“That which we have seen and heard declare we unto you, that ye also may have fellowship with us: and truly our fellowship is with the Father, and with his Son Jesus Christ.” (I John 1:3)
Now, isn’t that interesting? John states that the purpose for declaring what has been seen and heard about Christ was so that those being taught might “have fellowship” with the brethren. What does this mean? It is so that there might be a basis of common faith between John and the recipients of his letter. John teaches so that the instructees might be able to share in the same like precious hope, with the joy that it brings (v.4), as that held by the apostles. In a sense, John’s teaching to the recipients serves as a preparation for fellowship – once those being taught learn and understand the truths of the faith as taught in Scripture, there can be that much closer fellowship between these saints and the others who are with John, including the apostle himself. Having right doctrine – the things believed about Christ, the Bible, Christian living, etc. – enables Spirit-filled Christians to have unhindered fellowship in Christ. “Can two walk together, except they be agreed?” (Amos 3:3)
What this chapter really does is to some parameters that define our spiritual fellowship as Christians. We hear a lot about separation in fundamentalism, mostly in reference to II Corinthians 6:14-71, Romans 16:17-18, Ephesians 5:11, and so forth. Many people have the impression that separation, especially for doctrinal reasons (you know, “doctrine divides!,” said as if it were a bad thing), is “unloving,” “un-Christian” or even “unscriptural.” But, the Bible clearly tells God’s children to maintain doctrinal and personal purity. And perhaps somewhat counterintuitively, it is separation which actually MAINTAINS unity among true believers in a local church.
Fellowship is a word – koinonia – that goes beyond mere sociableness. It entails ideas of partnership, cooperation, intimate social intercourse, and benevolence in joint activity. To have fellowship doesn’t merely mean to sit around a table, eating and gabbing about the weather. Fellowship, in the sense the Bible indicates that members of a local church should have, is cooperative and binds the various members in a unity of structure that directs behaviour and group activity. By extension, this unity is between Christ and His church.
And all this is predicated on having right doctrine. Without that right doctrine, no true unity can exist. If you have believers and unbelievers in a religious body, or perhaps believers with right doctrine and those with doctrine that has gone askew, you don’t, you CAN’T, have true “fellowship” as the Biblical usage defines it. They will often, perhaps always, be working at cross purposes to each other on everything having to do with the Lord’s work. This is because doctrine does not exist in a vacuum. A person’s doctrine will lead to the concomitant practice in their lives. Orthodoxy should begat orthopraxy, and heterodoxy certainly WILL cause heteropraxy. John tells us that in his letter. After having given his stated intention of imparting correct doctrine so that there can be fellowship, John proceeds to point out that there is no darkness in Him, in the light of the truth of Scripture, no wrong action can escape unnoticed, and certainly no wrong action will be caused by properly-understood biblical truth. Implicit in this, then, is the assertion that failure to properly understand and/or hold to right doctrine will lead to darkness, something which is made explicit later on in this letter (2:4,19; 4:3, etc.) And we cannot properly say that we have fellowship with Him if we walk in darkness, if we’re in some way deviating from the truth of Scripture (v.6). Conversely, if we walk in the light, if our steps are guided by the truth of Scripture rightly understood, rather than twisted or taken out of context, then we DO have fellowship – both with Him, and with one another.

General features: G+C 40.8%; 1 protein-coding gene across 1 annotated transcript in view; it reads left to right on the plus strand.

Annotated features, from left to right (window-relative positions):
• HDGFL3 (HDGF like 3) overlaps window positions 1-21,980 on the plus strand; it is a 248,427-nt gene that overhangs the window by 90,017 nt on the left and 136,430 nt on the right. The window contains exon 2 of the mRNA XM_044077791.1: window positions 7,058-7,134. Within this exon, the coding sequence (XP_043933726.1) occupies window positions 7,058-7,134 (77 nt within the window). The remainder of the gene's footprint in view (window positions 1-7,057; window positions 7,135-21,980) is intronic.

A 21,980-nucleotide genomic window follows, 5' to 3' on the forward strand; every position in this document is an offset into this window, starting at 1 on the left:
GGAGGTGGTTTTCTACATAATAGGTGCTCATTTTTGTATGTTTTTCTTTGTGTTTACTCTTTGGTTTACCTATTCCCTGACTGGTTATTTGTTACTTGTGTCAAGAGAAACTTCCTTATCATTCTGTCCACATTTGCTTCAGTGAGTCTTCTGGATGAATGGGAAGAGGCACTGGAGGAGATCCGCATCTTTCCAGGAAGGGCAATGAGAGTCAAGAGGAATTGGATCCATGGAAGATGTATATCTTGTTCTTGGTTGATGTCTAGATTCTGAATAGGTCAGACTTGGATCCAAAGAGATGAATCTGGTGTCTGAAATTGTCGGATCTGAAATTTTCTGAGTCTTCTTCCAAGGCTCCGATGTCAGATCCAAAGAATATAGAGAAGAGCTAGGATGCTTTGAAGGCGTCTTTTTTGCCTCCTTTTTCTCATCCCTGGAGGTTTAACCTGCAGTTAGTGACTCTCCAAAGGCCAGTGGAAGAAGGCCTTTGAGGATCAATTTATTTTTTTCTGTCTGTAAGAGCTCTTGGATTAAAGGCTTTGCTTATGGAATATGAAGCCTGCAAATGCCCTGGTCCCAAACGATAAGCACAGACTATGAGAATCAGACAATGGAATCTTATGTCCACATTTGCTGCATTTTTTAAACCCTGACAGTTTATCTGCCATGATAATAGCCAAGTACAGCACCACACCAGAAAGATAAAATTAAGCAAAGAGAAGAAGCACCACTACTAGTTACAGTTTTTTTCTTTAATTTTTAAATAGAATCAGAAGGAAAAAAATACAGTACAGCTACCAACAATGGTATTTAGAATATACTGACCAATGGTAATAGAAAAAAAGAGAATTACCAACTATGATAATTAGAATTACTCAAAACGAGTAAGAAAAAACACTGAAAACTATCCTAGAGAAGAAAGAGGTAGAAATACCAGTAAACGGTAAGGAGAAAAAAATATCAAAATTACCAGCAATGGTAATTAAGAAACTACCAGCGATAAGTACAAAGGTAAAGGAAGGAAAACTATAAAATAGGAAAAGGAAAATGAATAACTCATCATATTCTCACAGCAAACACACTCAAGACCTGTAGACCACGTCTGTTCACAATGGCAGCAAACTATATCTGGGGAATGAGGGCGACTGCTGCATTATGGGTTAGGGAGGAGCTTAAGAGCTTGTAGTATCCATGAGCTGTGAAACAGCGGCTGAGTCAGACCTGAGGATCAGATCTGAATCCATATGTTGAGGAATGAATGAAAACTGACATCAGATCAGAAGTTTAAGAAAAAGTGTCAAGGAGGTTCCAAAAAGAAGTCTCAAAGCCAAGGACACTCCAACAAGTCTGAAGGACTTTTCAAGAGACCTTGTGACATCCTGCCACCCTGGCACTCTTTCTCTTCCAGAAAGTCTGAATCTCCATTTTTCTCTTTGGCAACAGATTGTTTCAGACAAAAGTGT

The fellowship of the saints, predicated upon right doctrine, then becomes practicable only when our PRACTICE, as guided by our doctrine, is in line with Scripture. Paul told Titus to teach those “things which become sound doctrine” (Titus 2:1), i.e. are fitting and true in light of Scriptural teaching. Immediately after come a whole list of behaviours that Titus was to try to inculcate into his church members as their pastor. In I John 5:2, we see,
“By this we know that we love the children of God, when we love God, and keep his commandments.”
We really are being loving brethren to other children of God only when our lives are first centered upon Christ in active loyalty demonstrated by submission to His Word. When we allow sin into our lives, we break both types of fellowship. And if a professing Christian (who may not actually even be saved) leads a life more or less characterised by sin, then there cannot really ever be fellowship between him or her and faithful brethren in a church – since they walk not together in unity of purpose, and also the faithful brethren are required by Scripture to “have no fellowship with the unfruitful works of darkness…” (Ephesians 5:11)
Hence, the doctrinal separation and separation from sin (which are in many ways two sides of the same coin), instead of being the horrible, un-Christian act of intolerance and mean-spiritedness which most Evangelicals make it out to be, is actually a lubricant to true Christian fellowship. It enables and strengthens the bonds of real fellowship in the body of Christ, the local church, as well as among like-minded brethren across churches, and it does so by dispensing with the false and friction-filled “fellowship” that gives many people warm and fuzzy feelings, but which hinders them from truly serving the Lord because it yokes them to those who are working against them in purpose and plan.